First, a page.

Back to the Guillermo Wonka list recap, Roma remain equally as smitten with Michael Bradley (for those not able to keep track of all the madness, there has been some contact there). Timothy Chandler and then Eric Lichaj remain behind those two in the "maybe" column, largely because they would fill a positional need for fresh blood with an EU Passport. Brad Guzan and Jermaine Jones are still in frame, as well, but I've kinda lost the read on those two for now.

    And as Obi-Wan once said... there is another. I'll let you in on that name soon over at MLSS. I can hardly wait to spill.
  • I give the UK rags a ton of stick around here, but I've got to hand it to them on Brad Friedel's journey to Spurs. In the end, they nearly had it blow by blow.

    Galatasaray interest was fleeting, Schalke took a peek in mere passing, he was close to signing with Liverpool as a back-up when they said so, but did go for Spurs and a starting shot when they upped their offer to two years. I can now confirm all of that. I cannot confirm the supposed interest from the Middle East, but clearly they were never major players.

    Truly, the broken clock is looking over its shoulder this time.
  • Taking a quick stroll on Clint Dempsey suitor patrol, I have learned that PSG remain in the picture, but missing out on the Champions League seems to have made them iffy for now.

    I can also now finally confirm that German champs Borussia Dortmund have at the very least called to say hello.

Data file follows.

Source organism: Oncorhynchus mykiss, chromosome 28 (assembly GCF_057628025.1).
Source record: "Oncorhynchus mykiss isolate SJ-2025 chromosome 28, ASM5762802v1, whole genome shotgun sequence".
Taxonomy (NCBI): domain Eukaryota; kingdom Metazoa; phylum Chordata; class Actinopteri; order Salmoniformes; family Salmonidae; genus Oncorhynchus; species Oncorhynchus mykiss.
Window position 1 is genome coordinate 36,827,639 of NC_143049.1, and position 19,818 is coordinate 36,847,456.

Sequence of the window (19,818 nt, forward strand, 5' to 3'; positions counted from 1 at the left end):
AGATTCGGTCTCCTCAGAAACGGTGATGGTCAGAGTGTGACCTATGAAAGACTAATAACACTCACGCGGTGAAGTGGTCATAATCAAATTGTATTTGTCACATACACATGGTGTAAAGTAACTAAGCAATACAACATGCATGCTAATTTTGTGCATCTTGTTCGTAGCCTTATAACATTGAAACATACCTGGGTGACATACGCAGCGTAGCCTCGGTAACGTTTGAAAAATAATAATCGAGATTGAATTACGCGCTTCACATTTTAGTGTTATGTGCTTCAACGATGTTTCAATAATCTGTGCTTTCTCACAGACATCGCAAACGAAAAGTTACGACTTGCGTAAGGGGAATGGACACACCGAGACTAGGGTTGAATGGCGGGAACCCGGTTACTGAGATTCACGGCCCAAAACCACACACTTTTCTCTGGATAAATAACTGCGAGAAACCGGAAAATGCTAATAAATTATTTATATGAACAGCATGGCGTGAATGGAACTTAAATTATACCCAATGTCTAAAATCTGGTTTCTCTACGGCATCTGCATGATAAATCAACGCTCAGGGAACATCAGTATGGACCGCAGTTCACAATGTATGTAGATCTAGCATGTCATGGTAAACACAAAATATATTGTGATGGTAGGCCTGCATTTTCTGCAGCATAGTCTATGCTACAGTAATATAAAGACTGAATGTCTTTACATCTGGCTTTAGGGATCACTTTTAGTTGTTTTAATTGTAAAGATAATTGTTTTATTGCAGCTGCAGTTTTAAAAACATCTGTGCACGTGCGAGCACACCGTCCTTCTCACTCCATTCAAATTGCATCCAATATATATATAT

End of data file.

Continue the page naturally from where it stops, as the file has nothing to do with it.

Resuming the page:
Whew! I'd been holding onto that nugget for a time now. Feels good to let it out. There have been a few other big clubs ring up lately, but I'm still tracking those for certainty.

    It bears repeating that it's still unclear whether 1) Deuce would wants to move & 2) Fulham would part with him for anything but an obscene mark-up. With the Cottagers occupied with trying to find Mark Hughes' boss replacement, both of those issues are up in the air.

    This could still end up as either another story of spurned Dempsey interest or big fun. Stay tuned...
  • A few readers have emailed to ask if Jonathan Bornstein might leave Tigres after having trouble cracking the line-up. I'll let his agent field this one:

    "Johnny really loves being at Tigres, but we're just evaluating his situation," Lyle Yorks told NSC. "Obviously, he'd like to play more, but he wants to fight for the opportunity."

    And there ya go.

  • A birdie has told me that we can add a Belgian topper to the race for winter freebie Alejandro Bedoya.